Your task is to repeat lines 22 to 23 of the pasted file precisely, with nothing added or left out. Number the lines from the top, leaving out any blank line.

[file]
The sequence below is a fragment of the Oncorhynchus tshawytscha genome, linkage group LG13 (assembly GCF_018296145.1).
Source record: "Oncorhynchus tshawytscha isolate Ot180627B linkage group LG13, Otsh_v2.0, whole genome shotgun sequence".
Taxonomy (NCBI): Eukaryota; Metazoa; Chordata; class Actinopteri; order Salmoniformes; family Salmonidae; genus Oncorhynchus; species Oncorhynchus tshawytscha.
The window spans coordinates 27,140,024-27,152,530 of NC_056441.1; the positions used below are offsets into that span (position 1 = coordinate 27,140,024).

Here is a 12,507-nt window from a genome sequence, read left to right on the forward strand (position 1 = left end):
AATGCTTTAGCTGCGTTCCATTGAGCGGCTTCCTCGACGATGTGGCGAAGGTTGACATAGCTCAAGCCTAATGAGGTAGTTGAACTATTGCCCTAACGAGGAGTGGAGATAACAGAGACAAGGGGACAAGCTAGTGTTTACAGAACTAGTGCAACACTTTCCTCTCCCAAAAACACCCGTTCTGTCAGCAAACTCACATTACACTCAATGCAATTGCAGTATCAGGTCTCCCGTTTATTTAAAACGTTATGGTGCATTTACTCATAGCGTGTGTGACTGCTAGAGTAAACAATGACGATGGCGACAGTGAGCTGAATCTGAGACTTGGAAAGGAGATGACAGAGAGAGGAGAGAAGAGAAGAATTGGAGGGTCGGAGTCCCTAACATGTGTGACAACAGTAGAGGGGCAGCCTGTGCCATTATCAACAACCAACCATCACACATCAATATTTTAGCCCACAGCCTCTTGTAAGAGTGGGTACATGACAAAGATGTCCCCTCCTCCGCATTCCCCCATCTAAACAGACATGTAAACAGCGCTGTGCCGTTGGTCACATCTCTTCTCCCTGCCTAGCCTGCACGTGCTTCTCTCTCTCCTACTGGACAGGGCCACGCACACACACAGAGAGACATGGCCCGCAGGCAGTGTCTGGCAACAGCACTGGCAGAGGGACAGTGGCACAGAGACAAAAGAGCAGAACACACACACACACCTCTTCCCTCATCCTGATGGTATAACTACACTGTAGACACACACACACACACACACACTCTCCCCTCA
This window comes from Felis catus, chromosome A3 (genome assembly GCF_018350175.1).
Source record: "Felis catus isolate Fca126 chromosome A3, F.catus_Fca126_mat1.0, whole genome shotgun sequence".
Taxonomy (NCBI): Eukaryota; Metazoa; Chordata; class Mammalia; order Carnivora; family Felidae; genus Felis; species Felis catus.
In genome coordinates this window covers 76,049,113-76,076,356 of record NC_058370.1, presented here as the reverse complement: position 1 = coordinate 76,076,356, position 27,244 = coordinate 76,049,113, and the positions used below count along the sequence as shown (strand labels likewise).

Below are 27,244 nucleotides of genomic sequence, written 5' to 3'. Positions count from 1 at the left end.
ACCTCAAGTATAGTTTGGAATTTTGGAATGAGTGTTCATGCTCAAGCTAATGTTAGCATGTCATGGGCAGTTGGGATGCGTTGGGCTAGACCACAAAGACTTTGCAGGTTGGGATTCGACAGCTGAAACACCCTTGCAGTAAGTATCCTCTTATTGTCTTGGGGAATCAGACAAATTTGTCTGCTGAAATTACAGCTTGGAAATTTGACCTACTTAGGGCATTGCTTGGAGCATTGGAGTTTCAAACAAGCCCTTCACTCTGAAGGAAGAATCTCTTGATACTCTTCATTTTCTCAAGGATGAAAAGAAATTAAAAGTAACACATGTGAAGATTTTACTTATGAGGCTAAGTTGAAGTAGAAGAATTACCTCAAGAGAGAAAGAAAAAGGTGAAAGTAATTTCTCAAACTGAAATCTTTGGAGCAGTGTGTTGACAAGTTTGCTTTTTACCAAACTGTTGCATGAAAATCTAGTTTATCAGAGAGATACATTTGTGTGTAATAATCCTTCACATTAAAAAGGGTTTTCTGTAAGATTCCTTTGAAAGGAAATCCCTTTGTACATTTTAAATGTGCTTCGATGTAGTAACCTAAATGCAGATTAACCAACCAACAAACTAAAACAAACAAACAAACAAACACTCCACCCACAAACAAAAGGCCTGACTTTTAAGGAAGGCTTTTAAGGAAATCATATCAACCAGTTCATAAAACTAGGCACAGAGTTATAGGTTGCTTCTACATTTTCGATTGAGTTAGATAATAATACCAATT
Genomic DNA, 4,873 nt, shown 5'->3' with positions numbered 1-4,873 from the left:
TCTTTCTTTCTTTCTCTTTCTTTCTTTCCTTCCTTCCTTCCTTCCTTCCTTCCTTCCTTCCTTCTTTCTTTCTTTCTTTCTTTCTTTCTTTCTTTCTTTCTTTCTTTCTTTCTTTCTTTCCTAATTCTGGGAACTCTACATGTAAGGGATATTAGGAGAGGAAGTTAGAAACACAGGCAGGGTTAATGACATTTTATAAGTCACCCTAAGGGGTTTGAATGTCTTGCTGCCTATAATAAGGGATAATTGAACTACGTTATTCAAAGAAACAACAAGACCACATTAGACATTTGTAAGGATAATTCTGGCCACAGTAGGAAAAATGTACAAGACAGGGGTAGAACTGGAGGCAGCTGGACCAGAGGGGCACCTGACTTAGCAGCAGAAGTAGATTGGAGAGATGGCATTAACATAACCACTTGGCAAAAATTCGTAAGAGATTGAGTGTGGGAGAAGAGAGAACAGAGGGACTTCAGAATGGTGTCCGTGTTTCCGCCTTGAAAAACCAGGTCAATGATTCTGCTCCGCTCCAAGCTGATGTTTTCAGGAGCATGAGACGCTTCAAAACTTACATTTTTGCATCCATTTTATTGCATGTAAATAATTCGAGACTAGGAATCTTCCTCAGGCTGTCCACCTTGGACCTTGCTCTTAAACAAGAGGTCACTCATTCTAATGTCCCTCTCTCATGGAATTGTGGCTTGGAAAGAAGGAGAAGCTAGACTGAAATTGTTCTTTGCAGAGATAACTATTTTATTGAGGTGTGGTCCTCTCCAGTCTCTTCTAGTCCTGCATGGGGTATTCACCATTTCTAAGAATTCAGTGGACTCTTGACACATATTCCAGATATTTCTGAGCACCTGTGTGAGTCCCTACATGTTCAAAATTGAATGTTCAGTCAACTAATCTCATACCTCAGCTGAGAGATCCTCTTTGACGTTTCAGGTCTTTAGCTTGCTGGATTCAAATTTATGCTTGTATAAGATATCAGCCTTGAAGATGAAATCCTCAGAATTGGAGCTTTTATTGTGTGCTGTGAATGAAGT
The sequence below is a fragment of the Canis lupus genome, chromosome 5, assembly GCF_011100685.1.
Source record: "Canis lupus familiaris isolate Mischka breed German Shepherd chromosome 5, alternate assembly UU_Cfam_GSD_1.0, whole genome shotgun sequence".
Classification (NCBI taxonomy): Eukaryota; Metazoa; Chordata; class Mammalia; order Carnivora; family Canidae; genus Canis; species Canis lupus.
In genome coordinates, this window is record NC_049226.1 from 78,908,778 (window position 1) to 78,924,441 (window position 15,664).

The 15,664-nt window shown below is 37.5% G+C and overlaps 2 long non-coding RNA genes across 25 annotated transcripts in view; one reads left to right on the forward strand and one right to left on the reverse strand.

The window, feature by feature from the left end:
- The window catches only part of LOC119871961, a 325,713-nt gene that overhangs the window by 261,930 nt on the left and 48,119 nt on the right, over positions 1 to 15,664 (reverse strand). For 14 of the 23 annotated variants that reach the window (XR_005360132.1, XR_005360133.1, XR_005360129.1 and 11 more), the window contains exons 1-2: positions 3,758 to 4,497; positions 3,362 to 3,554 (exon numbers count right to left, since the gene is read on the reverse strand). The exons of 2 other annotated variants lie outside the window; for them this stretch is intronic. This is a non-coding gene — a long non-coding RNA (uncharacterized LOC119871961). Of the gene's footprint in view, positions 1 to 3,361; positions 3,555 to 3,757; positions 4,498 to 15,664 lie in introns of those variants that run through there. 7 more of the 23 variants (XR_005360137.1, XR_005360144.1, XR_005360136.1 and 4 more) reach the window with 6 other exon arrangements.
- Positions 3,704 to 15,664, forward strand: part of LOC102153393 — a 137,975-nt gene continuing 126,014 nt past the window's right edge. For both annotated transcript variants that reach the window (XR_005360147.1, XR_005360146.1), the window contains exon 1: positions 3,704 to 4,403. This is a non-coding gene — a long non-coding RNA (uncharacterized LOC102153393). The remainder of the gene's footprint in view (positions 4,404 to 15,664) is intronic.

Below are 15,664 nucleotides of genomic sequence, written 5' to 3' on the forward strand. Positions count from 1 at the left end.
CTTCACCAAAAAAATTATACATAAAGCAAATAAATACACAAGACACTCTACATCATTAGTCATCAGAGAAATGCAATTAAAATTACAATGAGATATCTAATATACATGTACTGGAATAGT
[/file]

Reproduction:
- Positions 3,704 to 15,664, forward strand: part of LOC102153393 — a 137,975-nt gene continuing 126,014 nt past the window's right edge. For both annotated transcript variants that reach the window (XR_005360147.1, XR_005360146.1), the window contains exon 1: positions 3,704 to 4,403. This is a non-coding gene — a long non-coding RNA (uncharacterized LOC102153393). The remainder of the gene's footprint in view (positions 4,404 to 15,664) is intronic.

Below are 15,664 nucleotides of genomic sequence, written 5' to 3' on the forward strand. Positions count from 1 at the left end.